IT’S OUR HERITAGE: A Kitimat pioneer and extremely dedicated husband

Historical columnist Walter Thorne reflects on the life of early Kitimat pioneer Dave Wilken.

In 1954, with the new aluminum smelter just completed, Kitimat was a magnet for workers.

They arrived via ship, amphibious aircraft coming up the ramp at Alcan Beach and some even reached it by the nearly completed railroad line. It was a lot like Fort McMurray in Alberta is today and those looking for work, if determined enough, would make it to Kitimat. One who did just that was Dave Wilken.

Dave married teacher Vivian Malakoff in Saskatchewan in 1952 and soon after the couple headed for B.C. where they did stints in Osoyoos, Vancouver and Prince George.

While Dave celebrated getting a job at Alcan, there was a problem — with very few children in the new community at that time, there was no teaching position available for Vivian. However, she was able to get a job at Terrace’s Riverside School, just downstream from the Old Skeena Bridge where today you find the curling club and Riverside ball fields.

So, with Dave living in bachelor quarters at the Anderson Creek camp in Kitimat and Vivian in Terrace, there began a remarkable long distance relationship where every Friday he would embark on a challenging trek to spend the weekend with his wife.

That journey involved travel over the unfinished railway which included riding on work trains and sometimes even open hand-pump speeders – he was lucky he had friends in the railroad constructors.

But the track was intermittent so Dave might cover five miles on the rails, two miles hiking through mud and gravel beds, then seven more back on the rails and so on until he reached the west side of Lakelse Lake.

There he would light a signal fire, a Friday beacon expected by friends on the other side who would head over in an open boat to pick Dave up, ferry him across the sometimes rough waters and then drive him to Terrace. Vivian can recall her husband arriving at all hours of the night, often covered in mud, carrying a battered suitcase and a bag of oranges and special treats he had saved from his Alcan cafeteria meals.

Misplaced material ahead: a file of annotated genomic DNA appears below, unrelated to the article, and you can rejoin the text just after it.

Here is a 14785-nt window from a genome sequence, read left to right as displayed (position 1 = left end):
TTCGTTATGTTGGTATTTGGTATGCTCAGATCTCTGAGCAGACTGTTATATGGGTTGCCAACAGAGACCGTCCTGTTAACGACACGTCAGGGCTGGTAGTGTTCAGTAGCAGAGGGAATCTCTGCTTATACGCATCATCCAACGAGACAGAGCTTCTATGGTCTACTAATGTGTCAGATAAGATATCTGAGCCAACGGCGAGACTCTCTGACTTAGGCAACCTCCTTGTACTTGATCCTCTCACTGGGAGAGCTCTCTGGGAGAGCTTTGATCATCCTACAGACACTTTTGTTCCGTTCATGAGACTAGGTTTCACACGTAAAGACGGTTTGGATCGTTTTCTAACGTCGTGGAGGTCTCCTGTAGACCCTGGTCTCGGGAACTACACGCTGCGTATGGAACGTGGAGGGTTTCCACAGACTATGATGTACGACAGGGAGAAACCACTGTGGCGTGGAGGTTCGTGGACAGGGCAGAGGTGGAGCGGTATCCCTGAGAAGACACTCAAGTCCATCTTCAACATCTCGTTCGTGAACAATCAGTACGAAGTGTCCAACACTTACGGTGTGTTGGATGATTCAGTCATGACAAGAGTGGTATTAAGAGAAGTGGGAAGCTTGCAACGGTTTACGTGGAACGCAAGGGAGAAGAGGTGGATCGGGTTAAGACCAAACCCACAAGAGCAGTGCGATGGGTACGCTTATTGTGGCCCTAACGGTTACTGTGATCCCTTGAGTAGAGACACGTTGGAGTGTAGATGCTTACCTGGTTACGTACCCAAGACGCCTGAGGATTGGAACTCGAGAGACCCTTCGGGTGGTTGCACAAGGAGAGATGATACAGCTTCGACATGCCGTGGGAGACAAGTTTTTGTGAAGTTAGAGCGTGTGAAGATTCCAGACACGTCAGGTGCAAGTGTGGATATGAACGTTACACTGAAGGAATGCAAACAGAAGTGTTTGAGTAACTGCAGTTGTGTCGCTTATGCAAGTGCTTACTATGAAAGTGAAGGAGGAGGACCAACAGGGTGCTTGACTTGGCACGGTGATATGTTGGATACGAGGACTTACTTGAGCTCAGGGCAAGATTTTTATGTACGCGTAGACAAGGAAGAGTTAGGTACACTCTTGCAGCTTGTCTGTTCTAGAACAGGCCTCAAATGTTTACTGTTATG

Some return trips were from Terrace airport to Alcan Beach and Dave recalled being crammed in amongst crates of liquour destined to resupply the thirsty bachelors at Alcan.

Vivian says her husband never missed a weekend and while she can’t recall if he ever hiked over a frozen Lakelse, she says determined people were known to attempt risky ventures. Fortunately, the fall of 1955 brought welcome changes for the Wilkens. Kitimat was growing and that meant more children which in turn meant a need for more teachers.

In September Vivian was hired on at Cormorant School but, owing to a fire, she never actually taught there.

Instead, she began instruction at Nechako where she remained until her retirement. The Wilkens first lived in a basement suite in a Johnson Crooks home on Quail Street. Soon after, they purchased a lot on White Street, where they had framed a home by 1957.

Living in an unfinished home for three years was less than ideal, but it paralleled what others in the new community experienced. The Wilkens raised two boys, Jeff born in 1960 and Brent in 1963.

Vivian remembers those early days with affection: churches were full and pageants were aplenty. Events like Handel’s Messiah were incredible – there were so many talented people. They were also a tough lot and proud of it, enduring prodigious snowfalls and floods. Who could forget the snows of ‘55 with collapsing roofs and the snowbanks so high that sidewalks around town became tunnels? Certainly Kitimat today is a fine place to live, but the 50s and 60s, well those were the days.

 

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